Facebook knows how much you love your pets. And now, it knows all about what tends to define dog people vs cat people.
“We dug our claws into aggregate, de-identified data from a sample of about 160,000 people in the United States who shared photos of cats or dogs (or both) on Facebook,” the social media giant recently posted on its blog.
The company used “object recognition technology” to identify cat posts and dog posts to learn a thing or two about dog people and cat people.
The result: “The stereotypes are true.”
Here are some of them.
Dog people, Facebook concludes, are more outgoing. Dog people have 26 more Facebook friends than cat people. However, cat people tend to be invited to more events.
There’s also something to the birds of a feather theory. Cat people also tend to be friends with other cat people; Dog people befriend other dog people.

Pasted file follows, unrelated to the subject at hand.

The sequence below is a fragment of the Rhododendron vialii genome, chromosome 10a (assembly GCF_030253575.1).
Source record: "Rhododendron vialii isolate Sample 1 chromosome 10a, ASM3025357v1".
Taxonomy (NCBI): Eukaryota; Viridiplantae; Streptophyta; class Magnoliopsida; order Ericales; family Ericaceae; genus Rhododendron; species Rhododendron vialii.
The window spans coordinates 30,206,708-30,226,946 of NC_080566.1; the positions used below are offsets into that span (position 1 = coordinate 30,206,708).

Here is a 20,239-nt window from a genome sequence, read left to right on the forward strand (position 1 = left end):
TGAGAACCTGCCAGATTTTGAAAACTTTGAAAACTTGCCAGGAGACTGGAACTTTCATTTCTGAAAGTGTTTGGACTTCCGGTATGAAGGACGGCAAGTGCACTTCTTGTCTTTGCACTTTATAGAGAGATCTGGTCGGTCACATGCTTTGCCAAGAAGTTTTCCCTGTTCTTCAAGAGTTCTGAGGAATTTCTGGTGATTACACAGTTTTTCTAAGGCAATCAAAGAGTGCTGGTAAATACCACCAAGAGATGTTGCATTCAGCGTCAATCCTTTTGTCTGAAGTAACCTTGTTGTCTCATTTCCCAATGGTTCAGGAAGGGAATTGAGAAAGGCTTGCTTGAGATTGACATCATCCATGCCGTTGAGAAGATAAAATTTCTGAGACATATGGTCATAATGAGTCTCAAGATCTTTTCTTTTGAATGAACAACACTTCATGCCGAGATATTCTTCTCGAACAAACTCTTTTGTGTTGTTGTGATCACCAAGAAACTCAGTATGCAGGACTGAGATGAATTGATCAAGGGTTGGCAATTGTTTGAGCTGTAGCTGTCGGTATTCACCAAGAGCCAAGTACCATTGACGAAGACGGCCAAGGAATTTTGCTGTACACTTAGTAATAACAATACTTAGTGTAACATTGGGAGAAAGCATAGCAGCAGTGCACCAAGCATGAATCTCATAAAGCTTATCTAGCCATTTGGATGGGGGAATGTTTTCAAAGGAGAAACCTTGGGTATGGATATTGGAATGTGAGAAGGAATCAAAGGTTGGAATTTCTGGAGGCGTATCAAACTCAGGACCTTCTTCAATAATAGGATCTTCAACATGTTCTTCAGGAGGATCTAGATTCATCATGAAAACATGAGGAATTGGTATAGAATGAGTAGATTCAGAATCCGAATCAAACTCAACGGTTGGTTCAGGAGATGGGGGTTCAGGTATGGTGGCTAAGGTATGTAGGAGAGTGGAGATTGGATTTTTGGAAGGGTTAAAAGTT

And, bad news cat people: Cat people are more likely to be single than dog people. Relationship status updates show 30 per cent of cat people are single compared with 24 per cent of dog people. And, it doesn’t matter the age or gender. So much for the crazy cat lady theory.
Cat people also like to huddle indoors than dog people with a disproportionate number of likes for books, TV shows and movies.
Dog people, meanwhile, tend to live in rural areas, which may be why they are outside more than cat people, who tend to live in cities, according to Facebook’s analysis.
And, how do pet owners generally feel?
“Cat people are indeed disproportionately likely to say they’re feeling tired, but also happy and loved,” the Facebook team notes. “On the other hand, dog people are more likely to express excitement or pride.”
So there you have it. The stereotypes are true, except when they’re not.